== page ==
Vomiting in cats what to do complete guide firstvet

Vomiting in cats: What to do?

Vomiting in cats is one of the most common health concerns for cat owners:inside. While the cause may be something as normal as a hairball or a simple stomach upset, cat vomiting could also indicate something more serious that requires veterinary attention.

In this post, we'll help you answer whether your cat needs to be presented to a:m veterinarian:in or how you can also treat your cat at home in mild cases.

Common reasons why cats vomit

There can be many reasons why cats vomit. The most common reasons are the following:

Hair accumulates in the stomach due to grooming especially in domestic cats. These vomit the cat occasionally. This is normal if it does not happen too frequently

The cat has eaten too quickly. This can happen, for example, if two cats eat next to each other and are prone to food envy

Infectious diseases like panleukopenia virus in cats

When your cat eats the wrong thing

Swallowing an object that causes gastric or intestinal obstruction (foreign body)

Stomach and intestinal parasites

Inflammation of the pancreas (pancreatitis)

Chronic diseases such as inflammatory bowel disease (IBD) or kidney disease

Stress due to moving or other changes in their environment / routine

Sudden onset of kidney disease/failure

Contagious disease

Like children, kittens are often susceptible to many types of infections, especially if they have not received the proper vaccines at a young age. These infections, like feline panleukopenia virus, can cause vomiting in kittens and cats. The feline panleukopenia virus is highly contagious. Can be fatal especially in young kittens. Kittens should be vaccinated from 6-8 weeks of age and then 2 – 3 times, depending on the vaccine used, until they are 16-18 weeks old. Once they are adults, they must continue to receive annual vaccine boosters to protect them from these infectious diseases.

Stomach upset

If a cat eats something wrong, such as dairy products (milk, cheese, ice cream), grass, dog food or other things, it can cause the cat to vomit. Read more about household foods that can cause a cat to vomit in the following articles:

Foreign bodies

Cats are predators by nature and enjoy the hunt. This includes even inanimate objects such as string, yarn and thread. When a cat chews and begins to swallow a string, it often swallows it down its entire length even. In the worst case scenario, this will lead to a stomach or intestinal obstruction with signs of vomiting.

Cats also like to eat chicken bones or other animal bones, which can perforate (pierce) the stomach or intestines and thus represent a life-threatening foreign body.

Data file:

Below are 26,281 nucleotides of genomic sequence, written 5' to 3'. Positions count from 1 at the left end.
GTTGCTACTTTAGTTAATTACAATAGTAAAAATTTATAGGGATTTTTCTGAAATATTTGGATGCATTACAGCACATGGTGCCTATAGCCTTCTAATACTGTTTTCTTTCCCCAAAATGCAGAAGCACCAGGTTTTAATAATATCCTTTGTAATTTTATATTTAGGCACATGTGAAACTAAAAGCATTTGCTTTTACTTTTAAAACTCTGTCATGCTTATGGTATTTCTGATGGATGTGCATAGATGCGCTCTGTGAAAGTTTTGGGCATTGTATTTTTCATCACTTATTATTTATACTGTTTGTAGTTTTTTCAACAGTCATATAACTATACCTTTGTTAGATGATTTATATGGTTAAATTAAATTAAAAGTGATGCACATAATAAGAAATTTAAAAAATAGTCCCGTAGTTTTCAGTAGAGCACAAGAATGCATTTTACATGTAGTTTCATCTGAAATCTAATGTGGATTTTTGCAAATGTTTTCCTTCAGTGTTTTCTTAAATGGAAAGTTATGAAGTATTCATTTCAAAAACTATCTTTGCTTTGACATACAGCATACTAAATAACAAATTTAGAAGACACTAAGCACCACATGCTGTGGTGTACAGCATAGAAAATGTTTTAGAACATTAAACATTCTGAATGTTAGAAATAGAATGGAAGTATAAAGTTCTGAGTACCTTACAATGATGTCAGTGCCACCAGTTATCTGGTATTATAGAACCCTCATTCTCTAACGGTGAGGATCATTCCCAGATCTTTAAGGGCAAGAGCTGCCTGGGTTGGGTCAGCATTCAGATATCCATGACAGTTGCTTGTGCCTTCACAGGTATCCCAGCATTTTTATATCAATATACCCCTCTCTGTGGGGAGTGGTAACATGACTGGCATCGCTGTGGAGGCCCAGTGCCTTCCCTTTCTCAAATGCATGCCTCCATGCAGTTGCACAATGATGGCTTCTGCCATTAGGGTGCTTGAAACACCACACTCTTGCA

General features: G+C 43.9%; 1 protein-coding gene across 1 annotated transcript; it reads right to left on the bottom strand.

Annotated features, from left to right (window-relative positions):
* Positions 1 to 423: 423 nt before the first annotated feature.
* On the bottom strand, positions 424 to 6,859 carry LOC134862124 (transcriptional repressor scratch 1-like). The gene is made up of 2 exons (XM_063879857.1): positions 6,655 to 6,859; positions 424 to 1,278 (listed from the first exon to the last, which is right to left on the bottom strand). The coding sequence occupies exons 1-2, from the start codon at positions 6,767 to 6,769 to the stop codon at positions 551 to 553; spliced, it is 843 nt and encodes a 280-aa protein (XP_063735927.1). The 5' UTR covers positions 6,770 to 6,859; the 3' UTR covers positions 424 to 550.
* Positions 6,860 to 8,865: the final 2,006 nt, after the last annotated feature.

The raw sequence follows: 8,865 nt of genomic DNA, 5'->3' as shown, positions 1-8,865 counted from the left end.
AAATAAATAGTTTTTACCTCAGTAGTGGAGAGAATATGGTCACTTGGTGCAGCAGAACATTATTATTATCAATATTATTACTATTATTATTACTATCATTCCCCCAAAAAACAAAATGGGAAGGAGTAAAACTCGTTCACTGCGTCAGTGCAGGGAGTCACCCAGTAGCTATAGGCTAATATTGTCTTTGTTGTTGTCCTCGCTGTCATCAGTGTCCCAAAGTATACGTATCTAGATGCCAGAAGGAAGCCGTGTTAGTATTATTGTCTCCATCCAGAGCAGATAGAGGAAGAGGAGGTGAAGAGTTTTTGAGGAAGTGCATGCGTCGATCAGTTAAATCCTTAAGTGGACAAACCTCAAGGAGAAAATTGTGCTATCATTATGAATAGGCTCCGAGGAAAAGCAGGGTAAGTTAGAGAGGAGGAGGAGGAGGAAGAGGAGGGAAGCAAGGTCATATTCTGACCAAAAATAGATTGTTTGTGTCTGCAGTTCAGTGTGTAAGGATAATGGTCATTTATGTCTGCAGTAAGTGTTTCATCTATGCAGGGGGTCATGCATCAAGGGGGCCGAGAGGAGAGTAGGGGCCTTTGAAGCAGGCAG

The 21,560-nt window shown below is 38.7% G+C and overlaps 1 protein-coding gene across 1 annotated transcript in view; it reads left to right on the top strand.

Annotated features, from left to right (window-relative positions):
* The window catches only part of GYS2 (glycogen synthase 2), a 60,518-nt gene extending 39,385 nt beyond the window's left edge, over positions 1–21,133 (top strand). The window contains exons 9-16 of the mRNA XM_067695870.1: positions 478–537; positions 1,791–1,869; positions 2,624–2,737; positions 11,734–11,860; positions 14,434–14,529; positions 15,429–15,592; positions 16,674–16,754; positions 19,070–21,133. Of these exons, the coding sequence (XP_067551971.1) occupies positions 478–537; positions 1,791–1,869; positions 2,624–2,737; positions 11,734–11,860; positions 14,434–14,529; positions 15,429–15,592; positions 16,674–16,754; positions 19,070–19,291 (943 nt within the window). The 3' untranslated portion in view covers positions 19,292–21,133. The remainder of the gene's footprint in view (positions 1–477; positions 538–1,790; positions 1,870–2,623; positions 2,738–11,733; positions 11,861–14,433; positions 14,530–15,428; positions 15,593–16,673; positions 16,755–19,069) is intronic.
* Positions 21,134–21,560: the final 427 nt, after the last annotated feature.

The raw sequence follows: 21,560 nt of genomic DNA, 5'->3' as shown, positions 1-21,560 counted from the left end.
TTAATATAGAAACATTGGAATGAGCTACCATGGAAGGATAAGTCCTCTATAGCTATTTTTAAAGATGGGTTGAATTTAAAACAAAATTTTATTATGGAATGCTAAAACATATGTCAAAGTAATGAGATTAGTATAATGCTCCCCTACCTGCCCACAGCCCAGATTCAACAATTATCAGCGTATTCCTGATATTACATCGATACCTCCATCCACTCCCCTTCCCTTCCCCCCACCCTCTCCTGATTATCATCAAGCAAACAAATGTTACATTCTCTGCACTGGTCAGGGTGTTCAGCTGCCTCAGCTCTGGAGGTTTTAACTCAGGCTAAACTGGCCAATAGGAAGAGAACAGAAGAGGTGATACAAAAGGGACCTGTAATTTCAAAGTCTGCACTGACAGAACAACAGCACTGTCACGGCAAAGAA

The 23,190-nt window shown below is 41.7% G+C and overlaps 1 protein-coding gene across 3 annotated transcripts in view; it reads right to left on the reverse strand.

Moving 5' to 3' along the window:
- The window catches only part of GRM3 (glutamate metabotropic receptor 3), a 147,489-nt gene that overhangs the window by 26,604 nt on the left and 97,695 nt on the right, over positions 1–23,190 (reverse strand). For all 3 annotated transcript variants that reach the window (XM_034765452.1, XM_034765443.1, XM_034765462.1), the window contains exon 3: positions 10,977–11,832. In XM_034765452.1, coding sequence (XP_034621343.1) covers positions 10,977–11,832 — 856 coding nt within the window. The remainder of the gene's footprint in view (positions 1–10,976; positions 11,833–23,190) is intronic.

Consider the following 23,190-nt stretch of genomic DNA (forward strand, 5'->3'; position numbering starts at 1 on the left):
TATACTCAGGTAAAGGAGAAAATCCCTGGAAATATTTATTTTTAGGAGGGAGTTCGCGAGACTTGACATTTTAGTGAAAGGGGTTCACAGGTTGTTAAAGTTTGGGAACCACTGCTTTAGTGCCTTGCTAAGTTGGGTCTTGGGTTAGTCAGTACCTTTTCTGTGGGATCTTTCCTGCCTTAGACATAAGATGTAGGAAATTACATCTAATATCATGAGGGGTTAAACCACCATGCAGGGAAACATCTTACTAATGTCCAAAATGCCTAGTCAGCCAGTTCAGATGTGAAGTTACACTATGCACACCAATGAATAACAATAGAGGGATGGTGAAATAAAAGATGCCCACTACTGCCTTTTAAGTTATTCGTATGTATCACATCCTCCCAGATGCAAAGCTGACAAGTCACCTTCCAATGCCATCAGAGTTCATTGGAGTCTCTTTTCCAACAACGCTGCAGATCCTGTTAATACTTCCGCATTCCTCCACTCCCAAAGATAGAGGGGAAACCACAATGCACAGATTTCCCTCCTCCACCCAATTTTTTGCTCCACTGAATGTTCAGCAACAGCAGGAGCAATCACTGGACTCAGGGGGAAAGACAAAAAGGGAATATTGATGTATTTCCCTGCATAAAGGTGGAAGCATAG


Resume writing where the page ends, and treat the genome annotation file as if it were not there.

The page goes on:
If there is any suspicion that your cat or kitten has eaten any form of string, chicken or other bones and / or is vomiting, a:n veterinarian should be contacted immediately. Please DO NOT attempt to pull the thread out yourself as this can further damage the intestinal tract!

Sudden change of feed

Suddenly changing a cat's food from one day to the next can often lead to vomiting. Therefore, it is important to mix the new food with the old (over a period of 7-14 days). The amount of the new food is steadily increased, while the amount of the old food becomes less and less.


If a cat likes to catch birds, mice or other rodents, it is more susceptible to worms, which often cause vomiting and other symptoms, such as diarrhea and weight loss. Kitten z.B. often have roundworms in their feces. Sometimes you can even spot it in their vomit. B. often have roundworms in their feces. Sometimes they can even be detected in their vomit. often have roundworms in their feces and sometimes you can even see them in their vomit. The veterinarian's office will likely ask for a fecal sample during the initial exams to check for parasites and recommend periodic deworming. Some cats tend to get nauseous when traveling or taking long trips. Vomiting sometimes even while driving. The veterinarian can help with certain medications that stop the nausea and thus the vomiting. This is especially advisable during a long car ride.


Cats are sometimes very sensitive to some common houseplants and other household products.


Signs of diseases such as pancreatitis, an inflammation of the pancreas, can often be subtle and mild in cats. In some cases, however, the cat can become suddenly and seriously ill. Unfortunately, the cause of pancreatitis is often unknown.

Therefore, it is important to monitor your cat's diet and keep a written record of how often the cat vomits (daily, weekly, monthly) and if it has periods when it does not want to eat.

After thorough examination of the cat and complete history, the:veterinarian:in recommends special tests to rule out pancreatitis or other diseases and prescribe appropriate treatment.


Cats love routine. Any change in their daily routine often leads to stress and symptoms such as vomiting. Changes may be environmental, z. B. Moves or renovations of houses or. Apartments or general changes in routine, z. B. a new daily schedule or accommodation.

Read more about stress and anxiety in cats in the following article: Noise anxiety in cats and dogs

Chronic diseases

Inflammatory bowel disease, chronic liver disease, chronic kidney disease, hyperthyroidism, diabetes and many more show symptoms of nausea and vomiting in cats.